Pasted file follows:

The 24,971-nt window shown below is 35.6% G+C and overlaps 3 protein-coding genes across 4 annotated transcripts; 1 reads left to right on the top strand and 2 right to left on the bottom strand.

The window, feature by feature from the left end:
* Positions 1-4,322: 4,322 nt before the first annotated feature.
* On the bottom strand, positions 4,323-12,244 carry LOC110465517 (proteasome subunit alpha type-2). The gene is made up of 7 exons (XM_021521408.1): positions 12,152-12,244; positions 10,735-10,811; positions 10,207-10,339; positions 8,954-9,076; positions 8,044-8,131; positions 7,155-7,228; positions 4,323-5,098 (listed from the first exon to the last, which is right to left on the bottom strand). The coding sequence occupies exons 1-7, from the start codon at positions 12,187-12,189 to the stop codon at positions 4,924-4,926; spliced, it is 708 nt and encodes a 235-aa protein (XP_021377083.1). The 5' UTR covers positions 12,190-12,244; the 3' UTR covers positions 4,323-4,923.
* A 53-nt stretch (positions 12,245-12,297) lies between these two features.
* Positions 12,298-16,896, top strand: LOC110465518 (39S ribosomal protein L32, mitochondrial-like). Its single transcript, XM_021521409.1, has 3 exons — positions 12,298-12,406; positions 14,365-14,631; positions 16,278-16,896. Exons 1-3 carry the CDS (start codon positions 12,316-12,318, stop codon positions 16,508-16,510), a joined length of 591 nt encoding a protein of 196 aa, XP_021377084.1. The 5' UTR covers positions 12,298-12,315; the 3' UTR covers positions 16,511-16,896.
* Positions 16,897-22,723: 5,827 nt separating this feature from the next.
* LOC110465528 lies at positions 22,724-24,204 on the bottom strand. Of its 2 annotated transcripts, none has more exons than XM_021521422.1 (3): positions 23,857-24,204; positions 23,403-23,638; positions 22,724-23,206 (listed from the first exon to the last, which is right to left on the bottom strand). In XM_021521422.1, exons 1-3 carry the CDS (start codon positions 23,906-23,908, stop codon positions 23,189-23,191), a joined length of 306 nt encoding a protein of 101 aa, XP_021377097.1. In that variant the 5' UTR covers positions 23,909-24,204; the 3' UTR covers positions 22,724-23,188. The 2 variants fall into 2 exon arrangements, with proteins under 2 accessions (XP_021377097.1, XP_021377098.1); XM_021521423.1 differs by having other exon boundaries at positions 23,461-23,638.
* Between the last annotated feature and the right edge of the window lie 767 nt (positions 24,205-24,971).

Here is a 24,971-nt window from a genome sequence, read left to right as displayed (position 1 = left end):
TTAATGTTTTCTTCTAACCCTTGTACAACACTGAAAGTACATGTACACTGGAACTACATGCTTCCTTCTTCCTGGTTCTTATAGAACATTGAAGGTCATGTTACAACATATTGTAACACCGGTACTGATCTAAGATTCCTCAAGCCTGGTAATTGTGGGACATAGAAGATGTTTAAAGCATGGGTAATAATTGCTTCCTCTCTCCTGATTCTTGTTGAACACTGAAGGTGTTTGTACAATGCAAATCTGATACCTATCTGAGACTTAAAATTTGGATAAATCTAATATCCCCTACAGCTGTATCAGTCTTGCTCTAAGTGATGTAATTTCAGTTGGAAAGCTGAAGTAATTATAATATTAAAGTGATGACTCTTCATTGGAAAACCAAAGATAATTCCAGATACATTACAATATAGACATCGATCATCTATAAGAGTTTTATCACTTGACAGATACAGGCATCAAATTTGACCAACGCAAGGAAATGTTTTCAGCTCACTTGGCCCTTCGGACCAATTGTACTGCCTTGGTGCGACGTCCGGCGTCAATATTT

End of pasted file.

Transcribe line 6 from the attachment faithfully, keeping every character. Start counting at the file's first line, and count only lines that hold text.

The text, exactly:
* Positions 12,298-16,896, top strand: LOC110465518 (39S ribosomal protein L32, mitochondrial-like). Its single transcript, XM_021521409.1, has 3 exons — positions 12,298-12,406; positions 14,365-14,631; positions 16,278-16,896. Exons 1-3 carry the CDS (start codon positions 12,316-12,318, stop codon positions 16,508-16,510), a joined length of 591 nt encoding a protein of 196 aa, XP_021377084.1. The 5' UTR covers positions 12,298-12,315; the 3' UTR covers positions 16,511-16,896.